It is popular to think that numerical values can be assigned to the letters in a man’s name (a supposed beast), based on the known numerical values of letters in the Greek or Hebrew alphabet or some other language, and that if the values add up to 666, its him! But there’s no proof that method is what was intended.
I’ll assume this is not a puzzle for only 666 or only 616, but that the solution is to use both numbers! I’ll use both 666 and 616!
I couldn’t resist getting my calculator. I discovered the following solution. It is easy to understand because it uses simple arithmetic:
Let A = 666 and B = 616; then (A x 1000) divided by ((A x B) + (A + B)) = 1.6183 . . . .
The result is the golden ratio to three decimal places, not more. I don’t know if the author of Revelation living in the first century would have known or wanted to know more places, not having access to a calculator. The actual golden ratio is 1.6180339887 etc., a number derived from the proportions in the pentagram (five-pointed star).
I feel that the golden ratio may be the intended solution to the puzzle, not because I am able to get the above quotient – conceivably any number pair can yield such an approximation with enough manipulation, but because the quotient falls out neatly and easily from the assumed number pair.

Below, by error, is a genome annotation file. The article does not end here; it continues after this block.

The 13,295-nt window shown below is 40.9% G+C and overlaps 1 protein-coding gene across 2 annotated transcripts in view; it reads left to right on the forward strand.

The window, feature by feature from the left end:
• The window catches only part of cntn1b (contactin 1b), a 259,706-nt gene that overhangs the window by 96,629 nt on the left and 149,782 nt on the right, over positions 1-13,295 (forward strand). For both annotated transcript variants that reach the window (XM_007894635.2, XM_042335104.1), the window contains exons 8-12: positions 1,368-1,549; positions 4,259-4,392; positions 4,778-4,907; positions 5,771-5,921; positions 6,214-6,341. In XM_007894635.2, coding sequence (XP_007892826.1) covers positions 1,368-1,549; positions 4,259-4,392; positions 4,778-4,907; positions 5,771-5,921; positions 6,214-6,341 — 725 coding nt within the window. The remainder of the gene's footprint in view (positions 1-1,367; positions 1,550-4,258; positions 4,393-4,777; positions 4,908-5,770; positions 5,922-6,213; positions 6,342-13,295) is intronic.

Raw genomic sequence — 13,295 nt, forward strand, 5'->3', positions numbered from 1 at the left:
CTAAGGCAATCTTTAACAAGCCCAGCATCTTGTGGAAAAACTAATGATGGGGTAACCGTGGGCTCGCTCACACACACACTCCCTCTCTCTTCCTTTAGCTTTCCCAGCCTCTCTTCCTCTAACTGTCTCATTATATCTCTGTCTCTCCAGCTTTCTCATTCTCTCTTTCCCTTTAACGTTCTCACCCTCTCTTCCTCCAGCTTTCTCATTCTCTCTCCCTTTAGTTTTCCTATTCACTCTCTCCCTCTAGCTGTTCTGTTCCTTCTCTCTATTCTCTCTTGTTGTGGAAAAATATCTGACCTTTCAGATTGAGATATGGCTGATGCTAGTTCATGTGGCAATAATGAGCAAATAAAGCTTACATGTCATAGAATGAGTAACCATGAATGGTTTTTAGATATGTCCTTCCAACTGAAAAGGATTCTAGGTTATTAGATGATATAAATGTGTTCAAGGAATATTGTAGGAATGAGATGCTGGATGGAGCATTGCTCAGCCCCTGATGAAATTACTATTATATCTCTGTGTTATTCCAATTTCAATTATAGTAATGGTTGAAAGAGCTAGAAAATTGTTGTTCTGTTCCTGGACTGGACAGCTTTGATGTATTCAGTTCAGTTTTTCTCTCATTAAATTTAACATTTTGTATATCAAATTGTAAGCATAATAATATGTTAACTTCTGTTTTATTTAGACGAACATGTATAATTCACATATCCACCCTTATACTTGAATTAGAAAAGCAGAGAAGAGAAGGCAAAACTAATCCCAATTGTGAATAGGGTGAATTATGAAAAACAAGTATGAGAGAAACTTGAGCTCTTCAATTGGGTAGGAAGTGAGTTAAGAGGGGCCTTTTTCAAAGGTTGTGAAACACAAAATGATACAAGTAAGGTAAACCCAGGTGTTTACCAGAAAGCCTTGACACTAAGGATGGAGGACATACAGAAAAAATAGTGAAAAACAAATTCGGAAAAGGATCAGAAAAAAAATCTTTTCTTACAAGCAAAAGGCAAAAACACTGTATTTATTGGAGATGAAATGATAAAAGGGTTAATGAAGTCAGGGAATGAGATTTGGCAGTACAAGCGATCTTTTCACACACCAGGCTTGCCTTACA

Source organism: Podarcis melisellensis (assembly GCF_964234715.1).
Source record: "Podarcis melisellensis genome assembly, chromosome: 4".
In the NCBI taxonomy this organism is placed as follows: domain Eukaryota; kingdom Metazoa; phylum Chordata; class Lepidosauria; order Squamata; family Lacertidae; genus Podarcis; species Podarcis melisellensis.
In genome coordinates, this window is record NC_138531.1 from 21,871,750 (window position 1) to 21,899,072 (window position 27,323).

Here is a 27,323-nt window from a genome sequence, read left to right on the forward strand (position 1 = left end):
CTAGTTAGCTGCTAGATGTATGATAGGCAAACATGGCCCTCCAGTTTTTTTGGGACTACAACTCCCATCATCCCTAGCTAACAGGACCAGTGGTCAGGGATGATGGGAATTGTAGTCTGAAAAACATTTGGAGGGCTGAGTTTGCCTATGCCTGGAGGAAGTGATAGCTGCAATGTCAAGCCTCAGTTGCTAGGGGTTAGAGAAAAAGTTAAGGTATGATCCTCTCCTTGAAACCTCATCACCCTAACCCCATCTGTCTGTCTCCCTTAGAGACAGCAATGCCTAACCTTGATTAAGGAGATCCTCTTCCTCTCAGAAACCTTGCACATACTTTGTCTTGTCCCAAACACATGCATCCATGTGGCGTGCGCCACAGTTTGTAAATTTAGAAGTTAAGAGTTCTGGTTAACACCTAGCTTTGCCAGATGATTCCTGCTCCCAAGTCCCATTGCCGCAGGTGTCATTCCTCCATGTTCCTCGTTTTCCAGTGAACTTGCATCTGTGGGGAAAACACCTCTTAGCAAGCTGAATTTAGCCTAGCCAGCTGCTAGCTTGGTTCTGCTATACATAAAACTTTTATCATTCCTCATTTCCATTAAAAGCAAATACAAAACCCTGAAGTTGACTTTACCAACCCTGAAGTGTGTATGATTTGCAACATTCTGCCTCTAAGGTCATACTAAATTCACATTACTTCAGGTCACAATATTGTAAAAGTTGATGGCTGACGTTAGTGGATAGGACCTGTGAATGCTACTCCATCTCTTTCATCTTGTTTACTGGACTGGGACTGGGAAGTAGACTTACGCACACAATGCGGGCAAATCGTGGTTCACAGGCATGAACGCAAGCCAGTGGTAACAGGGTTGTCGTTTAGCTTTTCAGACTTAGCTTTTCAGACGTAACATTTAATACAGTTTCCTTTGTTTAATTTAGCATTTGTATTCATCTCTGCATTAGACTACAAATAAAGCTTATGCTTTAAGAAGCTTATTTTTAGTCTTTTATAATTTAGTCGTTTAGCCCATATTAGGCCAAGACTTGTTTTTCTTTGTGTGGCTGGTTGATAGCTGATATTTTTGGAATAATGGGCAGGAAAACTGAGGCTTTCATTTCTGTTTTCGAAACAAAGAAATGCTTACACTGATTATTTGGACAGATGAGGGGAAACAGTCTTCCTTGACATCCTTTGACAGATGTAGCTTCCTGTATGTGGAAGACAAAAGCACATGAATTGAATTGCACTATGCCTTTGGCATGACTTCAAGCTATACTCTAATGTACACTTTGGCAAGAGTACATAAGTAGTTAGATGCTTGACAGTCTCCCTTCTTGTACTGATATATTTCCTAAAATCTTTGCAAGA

However, there are many number pairs (an infinite number of pairs taken from the Fibonacci series), which will yield an approximation of the golden ratio with no manipulation other than plain division. Is there something special about the pair 666 & 616 that would make it preferred over all other pairs? Some symbolism? Who knows?
The biblical text says the number of the beast is the number of a man. The New International Version lets me know that this can also be understood as “humanity’s number” (see footnote in Revelation 13:18 (NIV)).
The golden ratio is found most notably in the pentagram (five-pointed star), and is a number that can bring to mind the magnificence and complexity of the world we are co-creating. So truly it would be “humanity’s number.”